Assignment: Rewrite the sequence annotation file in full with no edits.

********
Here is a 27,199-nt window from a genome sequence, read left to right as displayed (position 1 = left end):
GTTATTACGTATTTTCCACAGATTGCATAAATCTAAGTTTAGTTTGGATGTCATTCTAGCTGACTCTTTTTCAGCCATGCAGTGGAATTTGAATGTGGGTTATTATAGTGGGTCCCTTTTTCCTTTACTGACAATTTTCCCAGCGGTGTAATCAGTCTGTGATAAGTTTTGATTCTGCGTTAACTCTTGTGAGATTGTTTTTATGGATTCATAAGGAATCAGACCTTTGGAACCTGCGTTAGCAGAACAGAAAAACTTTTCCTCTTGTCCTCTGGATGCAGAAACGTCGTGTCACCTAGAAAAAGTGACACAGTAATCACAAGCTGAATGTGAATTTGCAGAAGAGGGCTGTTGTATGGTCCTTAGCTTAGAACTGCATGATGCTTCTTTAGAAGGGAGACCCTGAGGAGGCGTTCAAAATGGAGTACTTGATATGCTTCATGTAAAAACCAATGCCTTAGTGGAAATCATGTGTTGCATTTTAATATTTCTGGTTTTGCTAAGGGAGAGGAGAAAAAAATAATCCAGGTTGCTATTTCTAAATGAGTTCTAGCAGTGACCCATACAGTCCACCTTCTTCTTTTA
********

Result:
Here is a 27,199-nt window from a genome sequence, read left to right as displayed (position 1 = left end):
GTTATTACGTATTTTCCACAGATTGCATAAATCTAAGTTTAGTTTGGATGTCATTCTAGCTGACTCTTTTTCAGCCATGCAGTGGAATTTGAATGTGGGTTATTATAGTGGGTCCCTTTTTCCTTTACTGACAATTTTCCCAGCGGTGTAATCAGTCTGTGATAAGTTTTGATTCTGCGTTAACTCTTGTGAGATTGTTTTTATGGATTCATAAGGAATCAGACCTTTGGAACCTGCGTTAGCAGAACAGAAAAACTTTTCCTCTTGTCCTCTGGATGCAGAAACGTCGTGTCACCTAGAAAAAGTGACACAGTAATCACAAGCTGAATGTGAATTTGCAGAAGAGGGCTGTTGTATGGTCCTTAGCTTAGAACTGCATGATGCTTCTTTAGAAGGGAGACCCTGAGGAGGCGTTCAAAATGGAGTACTTGATATGCTTCATGTAAAAACCAATGCCTTAGTGGAAATCATGTGTTGCATTTTAATATTTCTGGTTTTGCTAAGGGAGAGGAGAAAAAAATAATCCAGGTTGCTATTTCTAAATGAGTTCTAGCAGTGACCCATACAGTCCACCTTCTTCTTTTA